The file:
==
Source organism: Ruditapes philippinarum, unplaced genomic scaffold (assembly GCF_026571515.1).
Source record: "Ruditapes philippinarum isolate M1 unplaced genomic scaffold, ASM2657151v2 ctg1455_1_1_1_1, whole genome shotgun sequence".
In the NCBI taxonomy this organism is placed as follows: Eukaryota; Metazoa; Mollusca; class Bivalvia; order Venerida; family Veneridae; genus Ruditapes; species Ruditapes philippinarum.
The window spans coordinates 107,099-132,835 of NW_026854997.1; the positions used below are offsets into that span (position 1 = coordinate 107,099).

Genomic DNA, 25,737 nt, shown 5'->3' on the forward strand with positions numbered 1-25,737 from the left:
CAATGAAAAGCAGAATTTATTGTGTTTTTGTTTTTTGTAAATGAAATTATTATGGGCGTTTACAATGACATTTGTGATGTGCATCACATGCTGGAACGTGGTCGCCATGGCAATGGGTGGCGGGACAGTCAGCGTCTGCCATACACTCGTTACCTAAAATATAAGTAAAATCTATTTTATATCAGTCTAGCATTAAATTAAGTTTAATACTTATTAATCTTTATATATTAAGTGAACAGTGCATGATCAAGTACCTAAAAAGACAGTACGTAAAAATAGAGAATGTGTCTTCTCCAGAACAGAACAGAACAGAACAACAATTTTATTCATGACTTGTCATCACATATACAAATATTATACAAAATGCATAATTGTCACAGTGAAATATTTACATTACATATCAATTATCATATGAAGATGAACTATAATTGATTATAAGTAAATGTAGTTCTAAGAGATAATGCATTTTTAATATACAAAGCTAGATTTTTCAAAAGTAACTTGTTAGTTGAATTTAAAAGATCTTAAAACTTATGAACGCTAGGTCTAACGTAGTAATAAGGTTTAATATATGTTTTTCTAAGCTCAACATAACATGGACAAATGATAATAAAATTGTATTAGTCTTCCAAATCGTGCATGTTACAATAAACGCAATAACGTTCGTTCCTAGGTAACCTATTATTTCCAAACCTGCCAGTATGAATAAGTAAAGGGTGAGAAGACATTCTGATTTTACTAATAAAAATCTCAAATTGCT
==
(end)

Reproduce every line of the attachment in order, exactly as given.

Source organism: Ruditapes philippinarum, unplaced genomic scaffold (assembly GCF_026571515.1).
Source record: "Ruditapes philippinarum isolate M1 unplaced genomic scaffold, ASM2657151v2 ctg1455_1_1_1_1, whole genome shotgun sequence".
In the NCBI taxonomy this organism is placed as follows: Eukaryota; Metazoa; Mollusca; class Bivalvia; order Venerida; family Veneridae; genus Ruditapes; species Ruditapes philippinarum.
The window spans coordinates 107,099-132,835 of NW_026854997.1; the positions used below are offsets into that span (position 1 = coordinate 107,099).

Genomic DNA, 25,737 nt, shown 5'->3' on the forward strand with positions numbered 1-25,737 from the left:
CAATGAAAAGCAGAATTTATTGTGTTTTTGTTTTTTGTAAATGAAATTATTATGGGCGTTTACAATGACATTTGTGATGTGCATCACATGCTGGAACGTGGTCGCCATGGCAATGGGTGGCGGGACAGTCAGCGTCTGCCATACACTCGTTACCTAAAATATAAGTAAAATCTATTTTATATCAGTCTAGCATTAAATTAAGTTTAATACTTATTAATCTTTATATATTAAGTGAACAGTGCATGATCAAGTACCTAAAAAGACAGTACGTAAAAATAGAGAATGTGTCTTCTCCAGAACAGAACAGAACAGAACAACAATTTTATTCATGACTTGTCATCACATATACAAATATTATACAAAATGCATAATTGTCACAGTGAAATATTTACATTACATATCAATTATCATATGAAGATGAACTATAATTGATTATAAGTAAATGTAGTTCTAAGAGATAATGCATTTTTAATATACAAAGCTAGATTTTTCAAAAGTAACTTGTTAGTTGAATTTAAAAGATCTTAAAACTTATGAACGCTAGGTCTAACGTAGTAATAAGGTTTAATATATGTTTTTCTAAGCTCAACATAACATGGACAAATGATAATAAAATTGTATTAGTCTTCCAAATCGTGCATGTTACAATAAACGCAATAACGTTCGTTCCTAGGTAACCTATTATTTCCAAACCTGCCAGTATGAATAAGTAAAGGGTGAGAAGACATTCTGATTTTACTAATAAAAATCTCAAATTGCT